Billy Minardi Classic - Florida International v Louisville

Rick Pitino wants Louisville to play son Richard, Minnesota in the Big Ten/ACC Challenge

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SPRINGFIELD, Mass. — Louisville athletics is in conference realignment limbo, spending this season in the brand-new American Athletic Conference, waiting to join the ACC as its newest member next July.

The year-long wait to join the ACC hasn’t stopped Rick Pitino, who is being enshrined this weekend at the Naismith Memorial Basketball Hall of Fame, from envisioning future plans for his Cardinals in their new conference.

He already has his sights set on his desired opponent in the annual Big Ten/ACC Challenge: Minnesota, coached by his son Richard.

“I’m hoping, that the Big Ten/ACC Challenge … I’m hoping that we get matched up them because it terms of a home and home, I’m not playing him,” Pitino told reporters on Saturday at the Hall of Fame’s press conference.

A father-son battle wouldn’t be anything new to the Pitino household or college basketball. This past season, Rick’s Cards blew out Richard’s Florida International Golden Panthers 79-55 on Dec. 19. Now that the younger Pitino is in a power conference, Rick mentioned that a game between the Cardinals and Golden Gophers would put the family rivalry on a more level playing field.

“I think it would be fun,” the new Hall of Fame member said. “I played him at FIU and he was totally mismatched, and at least we can play on more equal terms.

“I think it’d be great. If we win I feel bad for him. If we lose I’ll feel great for him.”

If Rick Pitino does get his way, and ends up in an early-season tilt with Minnesota — either in 2014 or down the road — it could be a very competitive game. The two-time national champion coach sees big things on the horizon for the Golden Gophers athletic program.

“I think it’s a crown jewel in the Big Ten that just needs to have their facilities upgraded to be every bit as good as any school in the Big Ten, and I think with their new AD [Norwood Teague], I think that’s going to happen. And it is happening.”

Potentially beginning in the 2014-2015 season, the Cardinals may have a new non-conference foe in their new home.

Syracuse receives mixed news on sanctions appeals

Jim Boeheim
Associated Press
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Wednesday the NCAA made its ruling on two appeals of sanctions made by Syracuse University, with the news being mixed for the men’s basketball program.

On the positive side the NCAA ruled that Syracuse will be docked two scholarships per season for the next four years, as opposed to the original ruling of three. As a result Jim Boeheim’s program only has to account for the loss of eight total scholarships, meaning that they’ll have 11 to fill in each of the next four seasons as opposed to ten.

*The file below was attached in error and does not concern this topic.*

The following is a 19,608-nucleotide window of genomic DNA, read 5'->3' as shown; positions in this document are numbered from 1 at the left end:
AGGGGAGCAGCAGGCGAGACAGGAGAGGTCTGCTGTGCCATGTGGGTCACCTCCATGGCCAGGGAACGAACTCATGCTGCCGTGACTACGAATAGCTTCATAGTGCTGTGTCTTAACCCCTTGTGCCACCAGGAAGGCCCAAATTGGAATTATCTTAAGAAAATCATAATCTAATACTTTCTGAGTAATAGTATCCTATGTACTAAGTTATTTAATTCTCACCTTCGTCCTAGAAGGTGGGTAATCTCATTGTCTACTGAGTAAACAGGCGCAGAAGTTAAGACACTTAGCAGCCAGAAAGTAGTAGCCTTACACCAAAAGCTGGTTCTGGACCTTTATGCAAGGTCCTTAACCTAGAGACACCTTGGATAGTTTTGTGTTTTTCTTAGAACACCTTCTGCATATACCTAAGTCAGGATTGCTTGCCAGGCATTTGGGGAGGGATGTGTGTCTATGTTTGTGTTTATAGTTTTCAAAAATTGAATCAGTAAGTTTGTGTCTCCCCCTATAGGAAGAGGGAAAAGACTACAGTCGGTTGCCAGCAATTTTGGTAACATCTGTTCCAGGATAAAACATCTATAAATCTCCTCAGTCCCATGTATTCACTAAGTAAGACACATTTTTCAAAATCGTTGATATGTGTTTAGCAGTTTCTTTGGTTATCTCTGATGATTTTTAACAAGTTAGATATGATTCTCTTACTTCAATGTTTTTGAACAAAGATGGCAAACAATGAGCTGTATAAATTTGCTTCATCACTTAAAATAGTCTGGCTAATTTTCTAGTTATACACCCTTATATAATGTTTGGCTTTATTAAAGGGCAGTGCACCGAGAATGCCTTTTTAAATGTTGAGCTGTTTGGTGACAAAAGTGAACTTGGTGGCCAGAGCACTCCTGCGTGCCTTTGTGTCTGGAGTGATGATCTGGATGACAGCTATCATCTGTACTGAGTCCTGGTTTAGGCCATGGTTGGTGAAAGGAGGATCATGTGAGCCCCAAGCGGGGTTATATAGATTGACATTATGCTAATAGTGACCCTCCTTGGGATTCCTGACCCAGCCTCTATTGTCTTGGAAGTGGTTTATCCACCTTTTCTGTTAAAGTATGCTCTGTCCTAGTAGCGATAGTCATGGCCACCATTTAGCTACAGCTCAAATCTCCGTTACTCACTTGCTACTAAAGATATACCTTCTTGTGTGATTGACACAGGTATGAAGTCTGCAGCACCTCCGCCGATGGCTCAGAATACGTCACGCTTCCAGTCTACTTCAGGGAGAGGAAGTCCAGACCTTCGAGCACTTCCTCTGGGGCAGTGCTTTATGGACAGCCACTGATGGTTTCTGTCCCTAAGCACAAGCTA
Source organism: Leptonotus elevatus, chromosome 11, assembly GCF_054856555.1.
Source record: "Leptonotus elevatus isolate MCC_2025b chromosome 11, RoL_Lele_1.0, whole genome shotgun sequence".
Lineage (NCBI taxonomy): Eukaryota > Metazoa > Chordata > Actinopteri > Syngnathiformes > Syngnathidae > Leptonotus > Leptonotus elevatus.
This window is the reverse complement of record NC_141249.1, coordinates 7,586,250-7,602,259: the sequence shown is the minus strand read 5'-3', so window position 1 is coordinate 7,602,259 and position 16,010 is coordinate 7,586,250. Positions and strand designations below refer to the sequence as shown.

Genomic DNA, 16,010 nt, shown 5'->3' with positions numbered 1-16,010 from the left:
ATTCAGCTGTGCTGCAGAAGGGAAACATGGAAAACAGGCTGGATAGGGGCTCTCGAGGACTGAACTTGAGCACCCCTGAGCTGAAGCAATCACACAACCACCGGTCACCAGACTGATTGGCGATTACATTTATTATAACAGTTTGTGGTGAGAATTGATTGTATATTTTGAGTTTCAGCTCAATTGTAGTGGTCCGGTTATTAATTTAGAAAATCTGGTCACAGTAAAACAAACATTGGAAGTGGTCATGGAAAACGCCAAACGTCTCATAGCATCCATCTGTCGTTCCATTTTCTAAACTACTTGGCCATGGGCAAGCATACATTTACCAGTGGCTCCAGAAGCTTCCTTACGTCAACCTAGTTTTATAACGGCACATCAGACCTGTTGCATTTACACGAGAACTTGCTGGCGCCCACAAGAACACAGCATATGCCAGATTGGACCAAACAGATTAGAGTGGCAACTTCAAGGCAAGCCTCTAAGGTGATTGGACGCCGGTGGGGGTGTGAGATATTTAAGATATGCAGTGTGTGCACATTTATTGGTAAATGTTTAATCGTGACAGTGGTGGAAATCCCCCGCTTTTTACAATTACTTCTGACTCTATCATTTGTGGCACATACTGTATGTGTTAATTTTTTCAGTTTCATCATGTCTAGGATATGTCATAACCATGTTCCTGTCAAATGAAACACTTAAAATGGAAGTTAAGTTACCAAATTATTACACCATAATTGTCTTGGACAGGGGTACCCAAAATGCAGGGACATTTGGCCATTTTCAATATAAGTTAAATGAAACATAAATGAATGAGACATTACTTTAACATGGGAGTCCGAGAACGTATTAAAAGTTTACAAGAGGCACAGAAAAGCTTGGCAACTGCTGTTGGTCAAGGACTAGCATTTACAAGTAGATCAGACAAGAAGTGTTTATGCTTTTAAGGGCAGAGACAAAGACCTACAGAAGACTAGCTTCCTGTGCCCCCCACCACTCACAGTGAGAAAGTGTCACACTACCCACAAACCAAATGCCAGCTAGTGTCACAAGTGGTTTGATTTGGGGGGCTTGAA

One scholarship may not seem like a big deal, but in a sport where you only get 13 (when not dealing with sanctions) getting that grant-in-aid back really helps from a recruiting standpoint.

As for the negatives, they both concern Boeheim. Not only has there yet to be a ruling on Boeheim’s appeal of his nine-game suspension that goes into effect when ACC play begins in January (that appeal is being heard separately), but the appeal to reinstate the wins that were vacated as part of the sanctions was denied. As a result Boeheim officially has 868 wins instead of 969 (not counting today’s game against Charlotte).

And with Mike Hopkins set to take over as head coach in 2018, the denial means that college basketball will have to wait quite some time before anyone threatens to join Duke’s Mike Krzyzewski in the 1,000 wins club.

While not having the wins officially reinstated does hurt, getting a scholarship back for each of the next four seasons is a bigger deal when it comes to the long-term health of the Syracuse program. Also of great importance will be the ruling regarding Boeheim’s suspension, as a suspended coach is not allowed to have any contact with his players or coaching staff while serving the penalty.

And with the original ruling due to take up half of Syracuse’s league slate, not having Boeheim (or the chance to speak with him) is a big deal when it comes to this current team.

St. John’s forward Kassoum Yakwe cleared by NCAA

Chris Mullin
AP Photo/Rick Bowmer
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St. John’s forward Kassoum Yakwe has been cleared by the NCAA to play this season and will be eligible immediately, the school announced on Wednesday.

Yakwe is a 6-foot-8 forward that reclassified and enrolled at St. John’s this fall. He attended the same high school as Kansas forward Cheick Diallo, who was also cleared by the NCAA to play today.

St. John’s played in the Maui Invitational this week, and Yakwe did not take part. His first game with the Johnnies will be on Dec. 2nd against Fordham if the program plans to play his this season.

The question that must be asked, however, is whether or not he will suit up or simply redshirt. The Johnnies are in the midst of a serious rebuild and will be without their other elite recruit this season, Marcus Lovett. Lovett was ruled a partial qualifier. Would it make sense to burn a year of eligibility on what make amount to a wasted season, or will head coach Chris Mullin opt to save that year for down the road?